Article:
Deconstructing the "Socialist" Rule of Law in Vietnam: The Changing Discourse on Human Rights in Vietnam's Constitutional Reform Process

Article excerpt

Since the collapse of the Soviet Union and the socialist bloc in the early 1990s, the one party-state of Vietnam has made a concerted effort to adapt its socialist theoretical foundations and substantially transform key legacies. Since then, the concepts of the "socialist oriented" market economy and the socialist law-based state have been hailed as the most important theoretical achievements of the Communist Party of Vietnam (CPV). The doctrine of socialist law-based state has been claimed by CPV theorists as a distilled version of the rule of law towards which Vietnam is marching. (1) Building on the legacy of "socialist legality", the concept of the socialist law-based state has been given multiple meanings and dimensions. It is developing concurrently as a fundamental value, a basic principle of the Constitution and as a set of institutions to support its realization. However, the concept has insufficiently and inconsistently constructed a human rights regime, exposing disconnects with the international human rights laws that Vietnam recognizes. The dynamic discourse of human rights has emerged in Vietnam within this broader context rather than evolving independently.

The literature on the concept of socialist law-based state and human rights in Vietnam tends to be disparate. Little attention has been paid to the subtle shifts in the discourse of human rights taking place within the broad parameter of the socialist-law based state and their implications. This paper argues that the changing discourse on human rights in Vietnam is likely to transcend the socialist-law based state concept and create a new human rights identity. This identity-shaping process will have important implications for the future development of human rights in Vietnam both as an ideal and regime. The process is characterized by the contestations and challenges over ideas and values among party-state actors and various non-state actors that are unprecedented in the Vietnamese political and legal discourse.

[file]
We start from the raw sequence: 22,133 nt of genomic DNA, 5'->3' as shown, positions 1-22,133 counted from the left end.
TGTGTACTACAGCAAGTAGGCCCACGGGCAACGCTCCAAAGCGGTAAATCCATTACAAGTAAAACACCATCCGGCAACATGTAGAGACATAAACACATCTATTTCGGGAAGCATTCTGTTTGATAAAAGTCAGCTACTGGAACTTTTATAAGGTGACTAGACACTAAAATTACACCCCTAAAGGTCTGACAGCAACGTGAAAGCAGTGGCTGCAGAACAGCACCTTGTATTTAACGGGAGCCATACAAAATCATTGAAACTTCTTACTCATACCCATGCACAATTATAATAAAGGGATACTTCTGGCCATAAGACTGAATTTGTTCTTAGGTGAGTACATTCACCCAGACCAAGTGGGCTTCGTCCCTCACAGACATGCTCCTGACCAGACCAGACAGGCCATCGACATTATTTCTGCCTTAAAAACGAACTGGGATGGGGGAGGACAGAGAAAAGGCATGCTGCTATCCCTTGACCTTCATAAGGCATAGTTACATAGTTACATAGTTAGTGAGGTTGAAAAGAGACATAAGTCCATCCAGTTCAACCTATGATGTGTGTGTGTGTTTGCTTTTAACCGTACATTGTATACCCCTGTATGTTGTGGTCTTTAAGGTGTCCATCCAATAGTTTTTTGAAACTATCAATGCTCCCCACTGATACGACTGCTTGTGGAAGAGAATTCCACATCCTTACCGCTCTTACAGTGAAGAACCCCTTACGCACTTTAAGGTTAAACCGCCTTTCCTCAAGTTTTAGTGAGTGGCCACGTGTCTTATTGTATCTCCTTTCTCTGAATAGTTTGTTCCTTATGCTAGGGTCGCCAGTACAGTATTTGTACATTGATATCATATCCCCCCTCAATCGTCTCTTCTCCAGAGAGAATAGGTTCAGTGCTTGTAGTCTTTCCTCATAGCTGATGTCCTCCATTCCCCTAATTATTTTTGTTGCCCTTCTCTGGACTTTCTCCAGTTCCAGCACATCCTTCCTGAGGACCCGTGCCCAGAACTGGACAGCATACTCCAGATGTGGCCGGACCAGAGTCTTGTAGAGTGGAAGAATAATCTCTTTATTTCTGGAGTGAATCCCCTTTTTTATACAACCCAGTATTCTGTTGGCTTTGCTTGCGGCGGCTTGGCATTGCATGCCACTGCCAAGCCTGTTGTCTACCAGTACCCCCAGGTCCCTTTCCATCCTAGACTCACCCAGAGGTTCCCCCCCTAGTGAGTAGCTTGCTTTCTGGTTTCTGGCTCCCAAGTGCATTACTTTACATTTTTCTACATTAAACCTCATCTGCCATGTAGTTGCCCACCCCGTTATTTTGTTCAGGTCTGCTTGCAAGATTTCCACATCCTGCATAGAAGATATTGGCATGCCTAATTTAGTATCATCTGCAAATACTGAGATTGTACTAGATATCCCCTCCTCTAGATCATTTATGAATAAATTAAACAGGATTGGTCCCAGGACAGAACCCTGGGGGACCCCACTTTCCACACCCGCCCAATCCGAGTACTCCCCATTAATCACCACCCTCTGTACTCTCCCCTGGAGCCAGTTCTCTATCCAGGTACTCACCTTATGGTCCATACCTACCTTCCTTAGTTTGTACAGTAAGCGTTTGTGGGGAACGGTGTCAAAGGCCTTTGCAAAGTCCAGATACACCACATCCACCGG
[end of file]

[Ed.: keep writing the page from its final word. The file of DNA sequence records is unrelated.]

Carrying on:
With that in mind, this paper begins by investigating the development of the "socialist" rule of law from socialist legality to a socialist law-based state. It then proceeds to link this development to the human rights regime and the changes taking place in the discourse of human rights during the constitutional reform process in Vietnam. In setting out the context and content of constitutional reform, the paper seeks to deconstruct the socialist rule of law and interpret the discourse of human rights accordingly. It notes subtle changes taking place in the discourse of human rights as the party-state engages more deeply and substantively with international human rights law. With a view to making sense of these changes, it is important to unpack the mechanism of socialization of human rights against the background of Vietnam's politically closed authoritarianism. Furthermore, the paper aims to uncover the implications of this change for the development of Vietnam's human rights regime and ideals.

Gradual Moves to a Rule of Law Discourse in Vietnam

In Vietnam, the discussion of human rights comes within the broad framework of Nha n oc phap quyen xa hoi chu nghia (the socialist law-based state). The reason why the discourse on human rights does not have an independent standing separate from the state doctrine is because it is rooted in the traditional dominance of the socialist legality concept (phap che xa hoi chu nghia) and the doctrine of a socialist law-based state. The latter has been developed as an indigenous variant of "rule of law" since early 1990s. In this context, the point of departure for any research on the discourse of human rights in Vietnam is socialist legality and the law-based state.

Socialist Legality

The core idea behind the concept of socialist legality is that the state attaches increasing importance to the role and rule of law in governance. However, there is a vigorous debate among local actors as to the scope and level of its significance. …


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